Similar conclusions are found in other Western EU countries, although direct comparisons are more difficult to make. In Frankfurt, compared to the German-born population, migrant workers were underrepresented in the occupations that require expert knowledge and specialist skills. This does not align with the level of educational attainment among migrants in Germany when compared to the German-born population.
With four out of ten European employers reporting difficulties in finding employees with the right skills, EU migrants could help fill this gap and provide a boost to local economies. While there isn’t a single ‘silver bullet’ that can facilitate a better match between EU migrant populations and job vacancies, our research provides some potential solutions to these challenges, namely language support and recognition of qualifications.
Our studies show that EU migrants often have insufficient language skills, which limits their performance and professional development opportunities, such as promotion and career progression opportunities and finding other jobs requiring a higher skills level. Since the knowledge of a local language is often a prerequisite to getting a higher-skilled job and moving up the professional ladder, EU nationals should be encouraged to invest more time in learning the host country’s language, both before they migrate and while they are living in the host countries.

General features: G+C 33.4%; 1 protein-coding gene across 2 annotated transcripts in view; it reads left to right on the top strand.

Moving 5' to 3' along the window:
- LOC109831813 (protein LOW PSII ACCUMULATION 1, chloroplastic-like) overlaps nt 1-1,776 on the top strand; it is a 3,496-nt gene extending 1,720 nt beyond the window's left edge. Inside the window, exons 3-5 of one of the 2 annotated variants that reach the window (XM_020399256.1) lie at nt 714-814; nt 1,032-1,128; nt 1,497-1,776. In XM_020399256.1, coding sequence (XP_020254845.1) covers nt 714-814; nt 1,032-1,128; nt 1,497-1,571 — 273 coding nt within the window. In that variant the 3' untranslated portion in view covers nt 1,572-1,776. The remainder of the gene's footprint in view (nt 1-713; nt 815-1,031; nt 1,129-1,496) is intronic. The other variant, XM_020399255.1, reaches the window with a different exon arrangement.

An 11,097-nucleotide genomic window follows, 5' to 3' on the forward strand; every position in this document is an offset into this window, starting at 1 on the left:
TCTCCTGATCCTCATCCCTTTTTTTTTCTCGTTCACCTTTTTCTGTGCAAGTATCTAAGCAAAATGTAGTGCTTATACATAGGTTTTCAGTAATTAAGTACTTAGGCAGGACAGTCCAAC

Increasing the promotion of language courses to prepare migrants before they leave their countries will be important. These courses can be expanded through a mix of national and EU funding, possibly through the European Social Fund (ESF), the main European funding instrument for supporting jobs. In addition, the role of the European Employment Services (EURES), a cooperation network designed to facilitate the free movement of workers within Europe, could be enhanced to provide further information on job opportunities and living abroad.